Interprofessional learning using escape rooms

A/Prof. Narelle Campbell1, Ms Leigh Moore1

1Flinders NT, Darwin, Australia


Aims: This workshop will introduce participants to escape rooms as an interprofessional learning activity, facilitate their participation in a healthcare escape room, and provide opportunity to analyse and capitalise on the learning potential of escape rooms.
Escape rooms are a purposeful physical adventure game where teams use clues and strategy to solve a series of puzzles and thus ‘escape’. Mindful of the ever-changing landscape in remote regions’ placement capacity, and inspired by the team-building and problem-solving involved in escape rooms, we are exploring the potential of this platform as a novel, inter-professional, educational resource for students.

Methods: In this workshop we will explain the phenomenon of escape rooms, present our literature findings on the use of escape rooms to promote learning, and explain our research design process and multi-pronged strategy (high school engagement; health professional student placement learning). Attendees will then participate in our healthcare escape room scenario ‘Nanna’s nightmare’.

Discussion / recommendations :Following the scenario, we will invite participant feedback and discussion. This section will focus on the perceived value of the experience for health professional placement students. This will include harnessing the attendees ideas on possible interprofessional learning objectives, key learning for specific professions, and how to design sustainable remote and rural placement programs that provide quality interprofessional learning.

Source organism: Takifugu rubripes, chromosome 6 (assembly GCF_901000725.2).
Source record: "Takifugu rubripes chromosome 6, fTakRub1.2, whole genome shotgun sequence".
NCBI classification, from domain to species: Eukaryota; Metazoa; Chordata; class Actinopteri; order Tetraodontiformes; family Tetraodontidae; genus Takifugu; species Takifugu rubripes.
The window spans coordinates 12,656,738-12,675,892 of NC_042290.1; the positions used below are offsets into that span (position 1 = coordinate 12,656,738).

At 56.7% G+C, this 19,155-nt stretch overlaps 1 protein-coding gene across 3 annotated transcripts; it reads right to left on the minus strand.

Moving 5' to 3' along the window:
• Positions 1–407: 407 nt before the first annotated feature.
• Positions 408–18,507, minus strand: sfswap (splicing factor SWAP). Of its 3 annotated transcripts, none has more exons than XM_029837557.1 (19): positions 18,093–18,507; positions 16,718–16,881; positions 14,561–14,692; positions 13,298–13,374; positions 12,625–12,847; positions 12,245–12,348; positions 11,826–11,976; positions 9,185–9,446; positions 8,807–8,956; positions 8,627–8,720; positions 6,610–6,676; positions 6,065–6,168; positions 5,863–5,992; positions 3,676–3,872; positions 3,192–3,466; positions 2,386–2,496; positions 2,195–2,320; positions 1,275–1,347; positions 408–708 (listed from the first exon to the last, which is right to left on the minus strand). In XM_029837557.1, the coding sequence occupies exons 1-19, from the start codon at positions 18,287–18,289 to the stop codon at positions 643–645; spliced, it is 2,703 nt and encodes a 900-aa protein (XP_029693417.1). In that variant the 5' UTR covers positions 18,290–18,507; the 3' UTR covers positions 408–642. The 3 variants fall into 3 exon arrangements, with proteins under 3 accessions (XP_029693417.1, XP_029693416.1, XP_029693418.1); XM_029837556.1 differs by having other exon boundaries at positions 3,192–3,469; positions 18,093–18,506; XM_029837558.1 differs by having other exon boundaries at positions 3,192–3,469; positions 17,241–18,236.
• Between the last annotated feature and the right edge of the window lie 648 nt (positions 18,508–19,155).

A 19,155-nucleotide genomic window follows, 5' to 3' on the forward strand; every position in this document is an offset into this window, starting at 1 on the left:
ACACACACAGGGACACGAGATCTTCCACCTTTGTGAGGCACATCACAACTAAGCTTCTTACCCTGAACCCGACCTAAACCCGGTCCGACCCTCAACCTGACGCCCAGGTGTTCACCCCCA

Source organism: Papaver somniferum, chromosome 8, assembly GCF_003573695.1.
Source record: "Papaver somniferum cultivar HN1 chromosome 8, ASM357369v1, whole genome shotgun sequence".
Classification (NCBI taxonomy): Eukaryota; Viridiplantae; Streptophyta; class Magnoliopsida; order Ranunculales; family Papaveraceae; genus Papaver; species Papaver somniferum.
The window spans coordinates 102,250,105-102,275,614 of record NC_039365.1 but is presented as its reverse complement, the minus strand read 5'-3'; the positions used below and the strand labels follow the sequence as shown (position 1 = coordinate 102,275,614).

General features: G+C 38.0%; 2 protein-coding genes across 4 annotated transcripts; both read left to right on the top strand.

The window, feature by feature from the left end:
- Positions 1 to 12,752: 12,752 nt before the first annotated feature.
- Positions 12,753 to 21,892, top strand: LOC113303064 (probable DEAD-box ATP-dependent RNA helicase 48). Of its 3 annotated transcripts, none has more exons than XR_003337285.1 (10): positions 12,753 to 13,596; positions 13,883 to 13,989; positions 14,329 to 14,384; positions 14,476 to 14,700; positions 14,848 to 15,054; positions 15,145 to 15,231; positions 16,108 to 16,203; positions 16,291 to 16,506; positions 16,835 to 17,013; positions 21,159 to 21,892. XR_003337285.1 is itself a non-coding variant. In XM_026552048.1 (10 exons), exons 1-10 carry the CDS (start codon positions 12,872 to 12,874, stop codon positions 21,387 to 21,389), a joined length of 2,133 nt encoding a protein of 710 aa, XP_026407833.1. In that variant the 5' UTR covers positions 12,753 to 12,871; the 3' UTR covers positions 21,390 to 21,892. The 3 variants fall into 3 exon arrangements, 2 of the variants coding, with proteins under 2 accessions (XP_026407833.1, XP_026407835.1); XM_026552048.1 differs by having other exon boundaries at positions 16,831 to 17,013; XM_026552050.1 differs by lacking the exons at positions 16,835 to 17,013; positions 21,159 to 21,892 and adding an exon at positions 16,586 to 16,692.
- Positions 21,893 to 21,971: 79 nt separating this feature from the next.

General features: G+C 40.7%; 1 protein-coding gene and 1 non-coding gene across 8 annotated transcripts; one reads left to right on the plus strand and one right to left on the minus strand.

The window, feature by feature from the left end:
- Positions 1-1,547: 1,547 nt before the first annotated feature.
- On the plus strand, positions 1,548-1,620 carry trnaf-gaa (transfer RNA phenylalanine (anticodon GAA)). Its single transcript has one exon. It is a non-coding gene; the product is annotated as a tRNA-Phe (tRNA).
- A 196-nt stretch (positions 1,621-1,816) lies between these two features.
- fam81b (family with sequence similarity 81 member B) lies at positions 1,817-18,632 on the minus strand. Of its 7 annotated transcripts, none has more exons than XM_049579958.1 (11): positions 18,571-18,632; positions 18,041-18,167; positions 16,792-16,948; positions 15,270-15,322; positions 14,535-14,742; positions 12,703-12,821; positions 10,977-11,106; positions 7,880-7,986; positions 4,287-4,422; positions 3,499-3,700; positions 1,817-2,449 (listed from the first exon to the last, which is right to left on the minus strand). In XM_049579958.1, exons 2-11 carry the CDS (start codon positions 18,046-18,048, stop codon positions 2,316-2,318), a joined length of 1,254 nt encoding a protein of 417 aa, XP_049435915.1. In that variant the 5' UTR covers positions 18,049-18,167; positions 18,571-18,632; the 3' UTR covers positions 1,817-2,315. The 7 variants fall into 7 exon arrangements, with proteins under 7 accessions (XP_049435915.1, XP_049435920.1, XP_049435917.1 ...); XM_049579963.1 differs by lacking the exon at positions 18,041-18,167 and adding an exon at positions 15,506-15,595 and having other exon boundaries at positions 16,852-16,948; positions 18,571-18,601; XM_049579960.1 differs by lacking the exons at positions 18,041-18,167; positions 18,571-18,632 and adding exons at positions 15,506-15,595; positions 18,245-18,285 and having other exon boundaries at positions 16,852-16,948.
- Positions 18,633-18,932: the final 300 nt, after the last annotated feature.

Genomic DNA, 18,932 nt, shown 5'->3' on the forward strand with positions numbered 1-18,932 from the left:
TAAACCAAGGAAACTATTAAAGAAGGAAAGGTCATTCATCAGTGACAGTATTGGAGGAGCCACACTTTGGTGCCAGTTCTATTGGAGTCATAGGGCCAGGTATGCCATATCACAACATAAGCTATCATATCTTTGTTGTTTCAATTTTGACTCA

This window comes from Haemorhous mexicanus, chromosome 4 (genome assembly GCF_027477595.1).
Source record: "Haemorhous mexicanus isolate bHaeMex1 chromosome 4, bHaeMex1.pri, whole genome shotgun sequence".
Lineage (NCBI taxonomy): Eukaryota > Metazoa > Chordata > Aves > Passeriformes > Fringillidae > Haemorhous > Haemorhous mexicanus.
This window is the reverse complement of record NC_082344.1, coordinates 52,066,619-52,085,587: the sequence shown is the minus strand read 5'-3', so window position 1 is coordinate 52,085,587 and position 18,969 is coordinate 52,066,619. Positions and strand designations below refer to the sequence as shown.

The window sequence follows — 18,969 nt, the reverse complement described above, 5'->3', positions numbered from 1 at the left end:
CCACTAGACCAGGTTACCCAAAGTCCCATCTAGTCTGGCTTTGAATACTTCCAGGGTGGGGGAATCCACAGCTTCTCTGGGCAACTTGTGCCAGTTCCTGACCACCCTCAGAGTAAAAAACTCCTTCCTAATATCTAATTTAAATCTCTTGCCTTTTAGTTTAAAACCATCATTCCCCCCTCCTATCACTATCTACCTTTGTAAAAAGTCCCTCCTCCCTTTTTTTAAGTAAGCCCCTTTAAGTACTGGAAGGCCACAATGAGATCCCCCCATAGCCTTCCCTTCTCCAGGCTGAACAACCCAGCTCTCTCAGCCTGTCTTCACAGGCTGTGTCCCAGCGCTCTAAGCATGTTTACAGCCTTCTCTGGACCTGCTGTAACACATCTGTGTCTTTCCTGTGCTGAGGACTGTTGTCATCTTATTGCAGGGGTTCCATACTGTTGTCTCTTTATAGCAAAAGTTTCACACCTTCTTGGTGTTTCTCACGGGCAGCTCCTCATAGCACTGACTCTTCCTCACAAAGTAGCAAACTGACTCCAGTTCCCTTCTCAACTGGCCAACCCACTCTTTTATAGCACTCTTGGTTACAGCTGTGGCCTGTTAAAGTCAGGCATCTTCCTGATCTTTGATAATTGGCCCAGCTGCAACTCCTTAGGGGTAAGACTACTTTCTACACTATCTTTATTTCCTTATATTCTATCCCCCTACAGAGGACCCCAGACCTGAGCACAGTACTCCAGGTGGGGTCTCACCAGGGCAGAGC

Narelle is a speech pathologist by background with an academic career that has spanned medicine, nursing and allied health. Her current role is heading up the FlindersNT RIPPL (Remote and Rural Interprofessional Placement Learning) team. This involves working with a group of fabulous academics who are zealous in helping students and supervisors succeed in remote placements that offer quality learning. In order to contribute solutions to the recruitment and retention issues in the remote workforce, Narelle’s PhD investigated the personality traits of remote allied health professionals. She lives in Darwin.
Leigh works as an academic with FlindersNT in developing placements and supporting the workforce in allied health and nursing. She is a community pharmacist who has worked in rural and remote areas of NSW and the Northern Territory. Her involvement in education of medical and pharmacy students started in 2007. She has also held roles with the Pharmaceutical Society of Australia and the Asthma Foundation of the NT. Leigh is particularly interested in interprofessional education, rural/remote practice and research to benefit communities and practitioners.

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